As stupid as it sounds, I didn’t think anything bad would happen to us in Ukraine. Our crew had been here twice before, for the documentary about an orphanage we were filming in Mariupol, a city far from the turbulence in Kiev and Crimea. People on the ground were telling us things were peaceful, and it appeared that the violence was isolated and perhaps being sensationalized by the media. I had to finish the documentary before all-out war ruined our chances of returning. It was a risk but, it seemed to me, a small one. We would avoid rallies. We weren’t looking for trouble. This happened last Saturday, March 15, the day before the vote on the Crimean referendum for independence. We had just finished filming a crucial scene in a prison. A man named Gennadiy Mokhnenko, the subject of the documentary, was in the van with us when we came across the remains of what had been a pro-Russian protest hours earlier. We thought it could be valuable B-roll, but we were really only interested in how this struggle affected Gennadiy and his work with the orphanage. The crowd was small and dwindling, but we approached with caution anyway. I filmed some shots of police, a lady playing the accordion, some images of flags. I was satisfied and ready to move on. When I exited the area to regroup with the rest of the team, I found Gennadiy engaged in what seemed to be a heated conversation about us. We, a group of Americans, were personally being blamed for the events in Kiev’s Euromaidan. Our friend Filipp, who was translating for us, said that it was definitely time for us to go. We walked away as calmly as possible. The insults grew louder. Someone had heard my name and started walking next to me, repeating it over and over: “Steve, Steve, Steve.” Gennadiy doubled back to get our friend John, who was still filming. One of the men who was insulting us reached out and grabbed Filipp by his shirt. Filipp managed to break free of his grasp and yelled one word: “Run!” In a moment, everything changed. The crowd that had been standing around, listless, half-interested in the waning protest, was suddenly a mob, running toward us. They had procured weapons—baseball bats, tear gas, makeshift clubs—from seemingly nowhere. It’s a sight I’ll never forget, one that felt more like fiction than reality. We sprinted for the van, dodging cars across a busy street. All six of us scrambled frantically to get inside. As I jumped in, I was kicked from behind by a protester. I could see Vitalik, one of Gennadiy’s men, fighting with protesters, trying to push them away from the van, punching and being punched. The sound in the van was deafening. We were being struck again and again and again. Natalya, a woman we were working with, was pulled out of the van, but we were able to pull her back after Fillip shouted, in Russian, “She’s a woman! She’s a woman!” Vitalik stretched his breadth across the opening of the van, doing everything he could to prevent anyone from entering. He received punch after punch, and he was being sprayed with ink. His shirt was ripped off and his face and body were marked red. It was nothing short of incredible to watch a man you barely know defend your life. The van’s windows were breaking all around us. I was sure they wanted to kill us. I didn’t know where John and Gennadiy were. I didn’t know if they were even alive. I remember standing up at one point—if it were a film, time would have slowed down. I thought how strange it was to be in that position, how stupid it was. Why was I even here, about to be killed by a bunch of angry Ukrainian strangers?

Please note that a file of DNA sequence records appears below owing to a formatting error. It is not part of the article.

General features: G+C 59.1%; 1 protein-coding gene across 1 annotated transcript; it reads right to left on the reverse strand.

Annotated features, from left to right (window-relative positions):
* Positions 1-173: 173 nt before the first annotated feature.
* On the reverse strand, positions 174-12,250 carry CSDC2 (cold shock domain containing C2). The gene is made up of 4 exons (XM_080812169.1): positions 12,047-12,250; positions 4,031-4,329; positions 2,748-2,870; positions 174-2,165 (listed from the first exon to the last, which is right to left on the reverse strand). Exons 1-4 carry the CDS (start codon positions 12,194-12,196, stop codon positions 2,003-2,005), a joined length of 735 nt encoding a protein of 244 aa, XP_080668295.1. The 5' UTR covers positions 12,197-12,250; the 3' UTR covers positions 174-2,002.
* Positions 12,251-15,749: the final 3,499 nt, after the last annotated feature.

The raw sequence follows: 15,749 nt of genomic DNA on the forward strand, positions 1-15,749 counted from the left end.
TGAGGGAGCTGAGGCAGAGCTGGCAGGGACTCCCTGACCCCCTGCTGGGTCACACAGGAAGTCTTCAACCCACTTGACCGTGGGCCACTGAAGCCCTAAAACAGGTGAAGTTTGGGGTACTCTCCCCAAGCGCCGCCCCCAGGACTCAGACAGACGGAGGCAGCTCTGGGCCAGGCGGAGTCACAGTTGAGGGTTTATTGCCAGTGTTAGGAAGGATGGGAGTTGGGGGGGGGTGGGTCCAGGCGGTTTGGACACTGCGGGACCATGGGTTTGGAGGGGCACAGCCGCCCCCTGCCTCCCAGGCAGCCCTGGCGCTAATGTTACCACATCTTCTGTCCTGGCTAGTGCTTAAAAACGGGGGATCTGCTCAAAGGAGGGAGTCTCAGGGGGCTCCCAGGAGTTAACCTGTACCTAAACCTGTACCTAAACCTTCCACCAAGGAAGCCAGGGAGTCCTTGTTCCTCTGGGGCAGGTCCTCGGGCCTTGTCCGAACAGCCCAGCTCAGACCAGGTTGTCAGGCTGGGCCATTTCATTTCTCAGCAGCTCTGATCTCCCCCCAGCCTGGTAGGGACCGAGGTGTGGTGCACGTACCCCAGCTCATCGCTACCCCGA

Shattering glass pulled me back to the reality of the situation. I was telling our sound guy, George, how sorry I was that I convinced him to come on this trip when he had a pregnant wife and a son at home. Just as our driver began to move, someone reached in and grabbed his arms, turning the van so it hit a parked truck. Another hand reached in to spray tear gas as others continued hurling objects against the windows and walls. The van was being destroyed. The crowd started rocking it back and forth, trying to tip it onto its side. Our tires were slashed. Somehow, our driver was able to break free and take control of the van. We pulled away, but only drove a few feet before the mob caught back up with us, smashing more windows and leaving us no option but to push our luck in the traffic. I picked up a camera to shoot and was happy to see that both C300s had been rolling the entire time. They were on the floor and only recording audio. I looked out of a hole in the back window to see a small red car filled with men dressed in red. The car began to pull around, and Filipp shouted to get down. They shot out one of our tires with a small, homemade gun, but we got away, driving on tire and rims. We ended up at a police station and were met by John, Gennadiy, and eventually Vitalik. Miraculously, they had all escaped. We were then escorted to a back room at the airport, where we waited 15 hours for a last-minute flight out of the country. Even as I was leaving, I wanted to go back and film, but I knew we had tempted fate enough for one week. Those last hours in the airport, Gennadiy talked about preparing for the potential war. He spoke about buying supplies for his family and the children he cares for at the orphanage, and how he will teach them to grow crops and fend for themselves in whatever world they wake up in tomorrow. That night he called his wife and asked her to take their many children to another home for a few days, in case anyone decided to retaliate. “Tomorrow, we might wake up in Russia,” he said. We got on the plane. That day will be with me for the rest of my life. The way complete strangers decided to hurt us for reasons neither I nor they will ever completely understand. And the way other people like Vitalik and Gennadiy, also nearly strangers to us, fought to defend our lives with their own, when we were too weak and scared to defend ourselves.
Video footage we shot before the attack, followed by audio of the attack –